When I got to the stage, it was in the middle of a piano solo on a medium tempo, no stress blues in F. There was a chair in the curve of the piano and Sonny motioned for me to sit down. I did as instructed and looked at him, grinning like a 12 year old. When the chorus ended I started to get up to play, but he looked at me hard and said gruffly, "Sit down!". This routine went on for each of the next 4 or 5 choruses; each time I, anxious to play, started to get up, only to have Sgt. Stitt order me to "Sit down!" again. I was still grinning like a fool, though. Finally, at the end of the umpteenth piano chorus, Mr. Stitt pointed to me and said:
I got up and did something that I would never have done if this situation took place today. Since Sonny was perched on a bar stool right in front of the only microphone, I thought then that the only thing to do would be to squeeze myself between him and the mic, which, as I was then skinny enough to do so, I did.
At that time I was playing original music with a very loud, very amplified "fusion" band and had, up to that point, very little experience playing in a totally acoustic setting. I never even considered playing without a mic. Today the situation is opposite. I'll only use a microphone if absolutely necessary, as I have enough confidence that I can fill an acoustical space with my sound. The Domicile was a fairly large room, though, and even today, I think I would opt for a mic in that situation.
When the tune ended, I found myself standing on the other side of him. He said, "Boy, you need to learn some stage manners. Why don't you be a friend like HIM!", pointing to a well known trumpet player, who in the meantime had taken the stage, along with several other local resident musicians.
I really didn't understand what I did to offend the man and it took me quite a few years to figure it out, honestly. If I was in that situation today, I probably would have moved and readjusted the mic stand, so as not to have to stand directly in front of him and block him out from the audience's view. Sorry, Sonny! Blame it on my youth.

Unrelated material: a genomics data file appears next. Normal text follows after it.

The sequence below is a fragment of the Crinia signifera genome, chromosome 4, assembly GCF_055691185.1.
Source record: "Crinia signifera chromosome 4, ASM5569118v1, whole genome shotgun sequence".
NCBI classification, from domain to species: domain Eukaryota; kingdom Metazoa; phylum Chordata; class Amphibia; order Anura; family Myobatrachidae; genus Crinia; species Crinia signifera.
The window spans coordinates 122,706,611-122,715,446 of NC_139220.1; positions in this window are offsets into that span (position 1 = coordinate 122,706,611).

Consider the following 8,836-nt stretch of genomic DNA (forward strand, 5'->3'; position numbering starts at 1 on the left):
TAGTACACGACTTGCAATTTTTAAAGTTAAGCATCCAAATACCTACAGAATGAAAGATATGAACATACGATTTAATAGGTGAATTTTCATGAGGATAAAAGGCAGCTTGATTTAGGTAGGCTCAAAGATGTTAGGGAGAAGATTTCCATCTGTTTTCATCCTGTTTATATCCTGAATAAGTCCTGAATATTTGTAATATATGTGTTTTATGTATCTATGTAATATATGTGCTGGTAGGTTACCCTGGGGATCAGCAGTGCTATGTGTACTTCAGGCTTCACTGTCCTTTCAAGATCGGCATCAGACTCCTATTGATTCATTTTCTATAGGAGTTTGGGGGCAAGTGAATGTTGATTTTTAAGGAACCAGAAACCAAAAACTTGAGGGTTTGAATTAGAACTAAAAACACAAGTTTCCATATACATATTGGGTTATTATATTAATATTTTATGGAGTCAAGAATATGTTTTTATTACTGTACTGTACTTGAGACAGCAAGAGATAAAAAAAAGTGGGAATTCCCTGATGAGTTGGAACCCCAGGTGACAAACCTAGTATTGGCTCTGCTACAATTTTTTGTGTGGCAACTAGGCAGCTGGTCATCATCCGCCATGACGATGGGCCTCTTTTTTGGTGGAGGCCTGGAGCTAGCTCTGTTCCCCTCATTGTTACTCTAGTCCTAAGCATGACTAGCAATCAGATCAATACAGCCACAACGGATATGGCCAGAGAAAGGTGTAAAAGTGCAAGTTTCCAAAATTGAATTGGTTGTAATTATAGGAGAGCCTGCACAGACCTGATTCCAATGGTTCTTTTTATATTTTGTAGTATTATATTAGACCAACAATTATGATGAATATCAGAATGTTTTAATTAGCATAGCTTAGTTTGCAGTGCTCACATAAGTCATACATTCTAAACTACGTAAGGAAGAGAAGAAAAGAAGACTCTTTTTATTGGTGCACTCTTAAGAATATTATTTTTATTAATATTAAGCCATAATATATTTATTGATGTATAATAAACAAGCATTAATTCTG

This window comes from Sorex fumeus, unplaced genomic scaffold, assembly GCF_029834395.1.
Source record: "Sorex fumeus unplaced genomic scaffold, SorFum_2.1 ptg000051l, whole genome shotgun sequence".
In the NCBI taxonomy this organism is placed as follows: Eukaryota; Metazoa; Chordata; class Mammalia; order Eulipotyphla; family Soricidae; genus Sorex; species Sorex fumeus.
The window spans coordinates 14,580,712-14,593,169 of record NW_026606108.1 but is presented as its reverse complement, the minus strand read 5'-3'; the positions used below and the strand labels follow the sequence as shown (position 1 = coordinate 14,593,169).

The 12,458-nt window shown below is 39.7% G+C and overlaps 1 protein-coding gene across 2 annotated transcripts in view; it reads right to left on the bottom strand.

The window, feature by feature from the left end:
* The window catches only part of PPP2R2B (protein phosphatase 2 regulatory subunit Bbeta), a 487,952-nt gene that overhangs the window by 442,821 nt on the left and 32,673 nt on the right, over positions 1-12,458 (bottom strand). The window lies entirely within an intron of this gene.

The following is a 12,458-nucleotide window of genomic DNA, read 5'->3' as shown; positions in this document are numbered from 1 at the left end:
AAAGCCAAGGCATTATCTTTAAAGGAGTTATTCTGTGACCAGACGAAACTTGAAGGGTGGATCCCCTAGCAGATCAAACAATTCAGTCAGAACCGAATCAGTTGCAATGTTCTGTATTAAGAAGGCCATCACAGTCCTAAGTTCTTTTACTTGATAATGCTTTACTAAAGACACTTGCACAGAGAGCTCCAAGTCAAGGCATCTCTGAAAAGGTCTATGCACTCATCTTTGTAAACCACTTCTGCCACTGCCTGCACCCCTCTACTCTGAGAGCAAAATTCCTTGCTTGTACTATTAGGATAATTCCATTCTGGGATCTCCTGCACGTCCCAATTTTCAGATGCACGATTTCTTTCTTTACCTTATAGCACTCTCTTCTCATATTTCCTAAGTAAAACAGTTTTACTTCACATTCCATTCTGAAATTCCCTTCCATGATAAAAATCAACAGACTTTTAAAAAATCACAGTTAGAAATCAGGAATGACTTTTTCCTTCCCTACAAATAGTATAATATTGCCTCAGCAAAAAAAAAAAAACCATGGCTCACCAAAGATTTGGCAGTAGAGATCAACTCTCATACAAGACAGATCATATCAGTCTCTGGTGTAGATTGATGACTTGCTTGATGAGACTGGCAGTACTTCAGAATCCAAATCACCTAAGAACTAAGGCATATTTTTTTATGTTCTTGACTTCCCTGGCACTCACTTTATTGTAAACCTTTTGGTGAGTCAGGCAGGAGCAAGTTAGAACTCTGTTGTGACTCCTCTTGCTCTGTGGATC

So he continued, "What do you wanna play?".
"Stella", I replied.
"What?", he asked.
"Stella by Starlight", I answered.
He said, "OK, but in A, not in Bb."
Before I could say anything, the piano player said excitedly, "No, no. I ken no play zat!"
I was glad he spoke up, 'cause I could no play zat zen eizer (I could now, zough), hah, hah!
Stitt just counted off "Hello Dolly", a tune I had heard enough up to that point in my life that I was able to ear it through a short solo. I then got my butt, with the imprint of Sonny's horn still on it, off the stage, as the atmosphere had turned somewhat frosty.
I was thinking, "Man, that's one ornery old dude!"
After the set was over, as he was packing up, I went up to him and told him I wanted to apologize for whatever it was that I might have done to piss him off. He just said something like, "Ahhh, forget it. Take my alto there and take me to the hotel, OK?"
Of course, I was thrilled to do so!
I thought, "What about you sounding like a copy of Bird on alto?", but I kept my mouth shut.
"But, hey, you sound good, Bobby", he added after a minute. "You sound good, boy..... but you got to pay your dues!"
When we got up to his room I put his alto down and was going to leave, when he started talking.
"You got a name?" he asked.
"You got a name?" he repeated.
"Yeah, Bobby Stern", I answered.
"No, I mean, you got a NAME?"
"Maybe locally, in Germany", I told him.
"Boy, you got to pay your dues", he reiterated.
"How many melodies do you know? I know thousands of melodies", he proclaimed. I had no doubts that he did.
It was apparent why Sonny Stitt was the "chops champ" of the saxophone in his day. Regardless of his then declining health, his reflexes were still extremely quick, and he could still play that way when inspired. He got me at hand slap almost every time and I only got him once or twice. The man was fast!
I asked him about the possibilities of taking a lesson with him, and he said, "Come back tomorrow at 3:00 PM and I'll teach you".
So back I came at 3 the next afternoon prepared for a lesson with the master himself. I went up to his room and knocked on the door for about a minute with no answer. I could hear the radio on inside, which didn't necessarily mean he was in there, so I went back down to the reception and asked if Mr. Stitt had gone out. The receptionist saw that his key wasn't there, so he assumed he was in his room. I went back upstairs and knocked again for about a minute with still no answer. I figured he just didn't want to be bothered, so I left; feeling disappointed and somewhat annoyed that I came downtown for nothing.
When I saw him at the Domicile again that night, his last, I told him that I was there at 3 like we had planned and was knocking on his door. He replied, in his gruff manner, "Well, you should have knocked louder!"
I guess I wish I had.
From the mid 1950's when Stitt was at the very top of his game.